America's Health Literacy: Why We Need Accessible Health Information. (2008). U.S. Office of Disease Prevention and Health Promotion, Department of Health and Human Services. Retrieved November 3, 2013 from http://www.health.gov/communication/literacy/issuebrief/#health
This brief defines health literacy, describes how it is essential to promote health in the individual and communities, and provides data about the current status of health literacy within the United States. The goal of the brief is to show key findings and present policy implications of the first National Assessment of Adult Literacy. It was found that only 12 percent of U.S. adults had what is considered proficient health literacy. Health literacy was found to be an issue for all racial and ethnic groups. Groups that were more likely to have low health literacy included those with lower educational levels, the elderly, and those that are uninsured or on Medicaid or Medicare. This brief is related to my project because it discusses how insurance and health literacy go hand in hand. Also, it discusses the accessibility of healthcare information, specifically with relation to the Internet, and how this leads to lower health literacy in certain groups. Also, it gives suggestions for policy changes, including the promotion of universal access to healthcare information, addressing health literacy as part of the disparities initiative, encouraging public insurers to provide model improvements, and promoting health education.
Current Research in Health Literacy. Pfizer Inc. Retrieved November 3, 2013 from http://www.pfizerhealthliteracy.com/public-policy-researchers/currentresearch.aspx
Pfizer pharmaceutical company's current research in health literacy is presented here. The importance of recognizing low levels of health literacy are discussed along with the role of universal precautions in order “to improve the accessibility and comprehension of health-related information for individuals from all sectors of society.” It goes on to suggest ways in which to make this happen including: standardization of health educational materials and documents, improved health education within schools, public health and nutritional messages, improved access to care, and a focus on insurance status. The website also goes over some of the existing tools that have been developed to measure health literacy and to inform researchers and health policies and programs. This will be helpful in providing ways to test for health literacy and for providing solutions to the issue presented in my project.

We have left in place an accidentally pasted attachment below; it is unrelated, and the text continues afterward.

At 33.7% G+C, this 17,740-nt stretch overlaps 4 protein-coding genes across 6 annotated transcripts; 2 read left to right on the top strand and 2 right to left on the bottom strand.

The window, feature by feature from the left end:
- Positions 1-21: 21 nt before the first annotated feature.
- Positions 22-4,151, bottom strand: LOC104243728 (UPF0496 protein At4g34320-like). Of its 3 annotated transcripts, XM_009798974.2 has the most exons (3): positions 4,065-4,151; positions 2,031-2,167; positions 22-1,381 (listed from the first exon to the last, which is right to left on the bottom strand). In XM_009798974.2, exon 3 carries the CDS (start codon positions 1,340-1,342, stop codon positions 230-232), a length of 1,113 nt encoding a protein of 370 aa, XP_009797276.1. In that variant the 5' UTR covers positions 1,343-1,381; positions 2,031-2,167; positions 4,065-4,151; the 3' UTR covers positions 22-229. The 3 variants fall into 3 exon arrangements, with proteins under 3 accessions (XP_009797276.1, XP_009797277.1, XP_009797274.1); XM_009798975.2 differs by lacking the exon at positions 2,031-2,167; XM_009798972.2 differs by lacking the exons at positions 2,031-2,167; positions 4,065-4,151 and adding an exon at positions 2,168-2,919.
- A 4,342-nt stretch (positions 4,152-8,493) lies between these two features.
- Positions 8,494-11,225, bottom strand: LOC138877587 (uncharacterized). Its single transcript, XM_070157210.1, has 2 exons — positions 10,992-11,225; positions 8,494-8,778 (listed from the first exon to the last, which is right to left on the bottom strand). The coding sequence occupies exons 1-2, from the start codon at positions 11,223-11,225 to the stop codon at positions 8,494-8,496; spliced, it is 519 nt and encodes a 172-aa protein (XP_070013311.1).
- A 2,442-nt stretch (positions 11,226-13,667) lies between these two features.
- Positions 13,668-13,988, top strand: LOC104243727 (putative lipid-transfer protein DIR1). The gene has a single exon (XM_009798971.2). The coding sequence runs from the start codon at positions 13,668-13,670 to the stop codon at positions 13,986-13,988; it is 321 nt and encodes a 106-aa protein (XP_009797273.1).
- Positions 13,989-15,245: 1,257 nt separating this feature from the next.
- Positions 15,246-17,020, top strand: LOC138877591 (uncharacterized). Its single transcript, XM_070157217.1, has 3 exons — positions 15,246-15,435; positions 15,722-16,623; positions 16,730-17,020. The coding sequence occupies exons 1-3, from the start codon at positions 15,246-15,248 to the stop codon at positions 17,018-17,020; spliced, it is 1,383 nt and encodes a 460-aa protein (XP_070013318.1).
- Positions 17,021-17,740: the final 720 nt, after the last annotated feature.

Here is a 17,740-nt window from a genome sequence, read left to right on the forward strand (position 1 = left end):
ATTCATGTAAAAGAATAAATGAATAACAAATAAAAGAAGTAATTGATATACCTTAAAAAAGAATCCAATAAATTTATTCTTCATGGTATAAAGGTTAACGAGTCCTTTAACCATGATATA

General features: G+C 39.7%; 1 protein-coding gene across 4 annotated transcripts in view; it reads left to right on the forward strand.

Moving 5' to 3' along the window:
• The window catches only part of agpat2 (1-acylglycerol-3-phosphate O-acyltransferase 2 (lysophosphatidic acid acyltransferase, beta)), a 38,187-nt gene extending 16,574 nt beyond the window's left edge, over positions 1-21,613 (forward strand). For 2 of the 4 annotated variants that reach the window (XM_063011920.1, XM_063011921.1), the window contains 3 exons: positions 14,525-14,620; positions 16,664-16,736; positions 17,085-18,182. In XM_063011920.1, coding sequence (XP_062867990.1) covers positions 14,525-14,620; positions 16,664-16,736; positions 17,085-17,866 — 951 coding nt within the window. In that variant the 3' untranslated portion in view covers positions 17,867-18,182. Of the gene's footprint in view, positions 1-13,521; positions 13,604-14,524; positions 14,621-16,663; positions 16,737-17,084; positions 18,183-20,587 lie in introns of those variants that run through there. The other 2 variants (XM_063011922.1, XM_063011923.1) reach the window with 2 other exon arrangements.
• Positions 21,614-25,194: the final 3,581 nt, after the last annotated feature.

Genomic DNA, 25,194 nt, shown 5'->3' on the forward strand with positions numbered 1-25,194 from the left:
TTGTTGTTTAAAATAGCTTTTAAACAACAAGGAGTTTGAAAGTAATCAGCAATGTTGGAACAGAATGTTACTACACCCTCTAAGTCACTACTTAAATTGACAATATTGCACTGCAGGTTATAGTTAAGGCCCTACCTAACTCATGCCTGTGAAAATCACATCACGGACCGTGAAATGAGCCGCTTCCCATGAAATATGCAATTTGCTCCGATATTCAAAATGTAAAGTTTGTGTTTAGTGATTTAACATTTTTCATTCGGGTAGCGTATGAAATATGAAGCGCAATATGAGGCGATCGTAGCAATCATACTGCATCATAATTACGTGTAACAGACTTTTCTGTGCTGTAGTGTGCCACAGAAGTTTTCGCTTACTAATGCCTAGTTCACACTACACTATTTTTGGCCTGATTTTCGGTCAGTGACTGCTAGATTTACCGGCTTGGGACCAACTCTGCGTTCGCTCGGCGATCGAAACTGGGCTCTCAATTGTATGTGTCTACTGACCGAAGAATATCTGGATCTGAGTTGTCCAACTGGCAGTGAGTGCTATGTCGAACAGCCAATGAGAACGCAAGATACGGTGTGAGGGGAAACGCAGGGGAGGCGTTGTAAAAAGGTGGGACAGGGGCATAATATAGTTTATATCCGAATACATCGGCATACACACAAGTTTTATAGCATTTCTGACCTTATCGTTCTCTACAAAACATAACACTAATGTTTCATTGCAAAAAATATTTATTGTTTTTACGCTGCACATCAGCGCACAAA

Davis, D.W., Jones, V.F., Logsdon, M.C., Ryan, L., Wilkerson-McMahon, M. (2013, October 21). Health Promotion in Pediatric Primary Care: Importance of Health Literacy and Communication Practices. Clinical Pediatrics, Sage Journals. Retrieved November 3, 2013 from http://cpj.sagepub.com.ezp3.lib.umn.edu/content/early/2013/10/18/0009922813506607.full.pdf+html
This article discusses how health literacy impacts...